After a challenging school year for students, teachers and families alike, USD 232 in De Soto is spending or allocating millions of federal emergency relief on learning needs and mental health support.
The school district has been allocated just under $2.6 million from the first two rounds of the federal Elementary & Secondary School Emergency Relief Fund. The district is expected to receive an additional $4.2 million from the third round of funds.
District officials are planning to spend much of those funds on hiring nearly a dozen new employees to help students get caught up in their learning and literacy, as well as students with autism, and focusing on social-emotional wellness among students with anxiety or stress from the past year.
In a presentation July 12 to the USD 232 Board of Education, Superintendent Frank Harwood gave a rundown of the district’s ESSER funding allocations and how the district plans to spend the money.
All federal relief is allocated for potential reimbursement from the state of Kansas. USD 232, like all school districts in Kansas, must submit items for approval by the state before the district can be reimbursed.
ESSER I — student resources
The district received about $195,000 in ESSER I funds, and has already spent neary 69% of those funds on student resources, including:
- Expanding the extended school year program for students with disabilities
- Special education reading resources
- Elementary reading resources (a problem area for students last year)
- Supplemental lab resources (for virtual science labs in secondary classrooms)
- Health services support (for COVID-19 response and contact tracing efforts)
ESSER I funds must be obligated (or targeted to be spent) by September 2022.
ESSER II — learning needs of students
The district received just under $2.4 million in ESSER II funds, which must be obligated by September 2023. Cater said this round of emergency relief in particular focuses more on the learning needs of students.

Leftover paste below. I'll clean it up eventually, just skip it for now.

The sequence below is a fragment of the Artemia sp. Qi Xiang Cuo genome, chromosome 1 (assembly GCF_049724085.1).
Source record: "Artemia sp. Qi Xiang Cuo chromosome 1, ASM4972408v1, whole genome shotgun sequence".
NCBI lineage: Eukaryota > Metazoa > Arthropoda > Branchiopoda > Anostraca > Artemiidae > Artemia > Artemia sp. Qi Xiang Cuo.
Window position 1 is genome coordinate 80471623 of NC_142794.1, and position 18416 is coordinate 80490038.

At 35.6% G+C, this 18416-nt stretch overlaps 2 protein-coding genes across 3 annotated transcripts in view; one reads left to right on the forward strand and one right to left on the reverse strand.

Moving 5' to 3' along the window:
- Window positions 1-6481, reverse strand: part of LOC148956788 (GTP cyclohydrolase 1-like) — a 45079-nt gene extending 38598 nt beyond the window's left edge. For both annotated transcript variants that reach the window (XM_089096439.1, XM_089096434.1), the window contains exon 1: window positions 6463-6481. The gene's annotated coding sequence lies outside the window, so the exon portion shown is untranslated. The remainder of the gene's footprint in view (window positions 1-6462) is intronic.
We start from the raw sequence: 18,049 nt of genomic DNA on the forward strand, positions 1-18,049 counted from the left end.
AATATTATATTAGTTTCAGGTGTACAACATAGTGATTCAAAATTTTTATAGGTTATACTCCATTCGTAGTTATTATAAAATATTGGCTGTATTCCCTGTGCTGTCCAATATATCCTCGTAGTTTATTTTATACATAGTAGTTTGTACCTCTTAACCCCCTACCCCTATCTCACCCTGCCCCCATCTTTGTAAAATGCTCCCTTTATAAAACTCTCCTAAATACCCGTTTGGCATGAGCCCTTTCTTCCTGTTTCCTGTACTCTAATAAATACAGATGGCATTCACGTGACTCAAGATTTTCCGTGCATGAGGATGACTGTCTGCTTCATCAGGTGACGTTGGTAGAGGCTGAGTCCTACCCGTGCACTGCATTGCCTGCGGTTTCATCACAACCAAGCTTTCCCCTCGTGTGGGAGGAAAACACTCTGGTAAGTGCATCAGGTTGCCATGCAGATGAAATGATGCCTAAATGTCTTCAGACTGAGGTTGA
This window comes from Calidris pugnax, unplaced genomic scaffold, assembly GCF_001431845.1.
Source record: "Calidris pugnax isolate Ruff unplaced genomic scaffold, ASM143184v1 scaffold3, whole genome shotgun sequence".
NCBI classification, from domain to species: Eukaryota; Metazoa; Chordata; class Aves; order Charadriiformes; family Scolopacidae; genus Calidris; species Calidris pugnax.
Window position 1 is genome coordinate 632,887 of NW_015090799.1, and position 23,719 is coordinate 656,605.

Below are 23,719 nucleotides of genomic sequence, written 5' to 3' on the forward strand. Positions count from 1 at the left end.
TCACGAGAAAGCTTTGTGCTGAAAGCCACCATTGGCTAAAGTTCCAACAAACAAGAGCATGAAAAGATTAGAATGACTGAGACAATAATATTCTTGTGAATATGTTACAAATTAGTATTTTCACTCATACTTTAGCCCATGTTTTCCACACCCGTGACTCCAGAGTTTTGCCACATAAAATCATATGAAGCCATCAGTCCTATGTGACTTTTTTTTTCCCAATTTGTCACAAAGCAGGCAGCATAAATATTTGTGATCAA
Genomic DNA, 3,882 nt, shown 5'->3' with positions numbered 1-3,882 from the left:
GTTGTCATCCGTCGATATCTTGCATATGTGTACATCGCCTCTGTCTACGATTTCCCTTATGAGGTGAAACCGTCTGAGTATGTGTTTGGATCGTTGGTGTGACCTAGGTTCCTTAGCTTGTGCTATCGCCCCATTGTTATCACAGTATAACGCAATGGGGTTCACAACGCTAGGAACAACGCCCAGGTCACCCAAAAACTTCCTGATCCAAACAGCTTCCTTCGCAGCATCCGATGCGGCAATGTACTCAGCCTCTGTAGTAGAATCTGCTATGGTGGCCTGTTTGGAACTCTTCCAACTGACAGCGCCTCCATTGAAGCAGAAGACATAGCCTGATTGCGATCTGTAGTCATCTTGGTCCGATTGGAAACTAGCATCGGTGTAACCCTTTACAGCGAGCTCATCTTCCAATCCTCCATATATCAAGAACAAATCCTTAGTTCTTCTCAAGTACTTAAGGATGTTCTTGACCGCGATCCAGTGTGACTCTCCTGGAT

The second and third round allocations are comparatively much more than the district’s first round as a result of efforts by the Kansas State Board of Education to distribute funds in a more equitable manner, Cater added.
The district’s first allocation was based solely on the number of Title 1 students in USD 232 — much smaller than other Kansas school districts. The state board of education used a “True Up” formula, a federal funding mechanism that gave more funding to USD 232.
USD 232 has spent just under 77% of ESSER II funds on the following:
- Hiring a district literacy specialist
- Hiring a district improvement specialist for special education, specifically for students with disabilities
- Hiring a district autism specialist (Cater said the district learned that students with autism were particularly impacted by last school year’s challenges)
- Hiring two additional school improvement specialists (so that every school will now have a specialist) to focus on teacher support and student learning.
- Hiring an additional social worker to support mental health support and social-emotional wellness of students
- Hiring two additional nurses to assist with overall student health as well as COVID-related health concerns, a program for students age 18-21 with special needs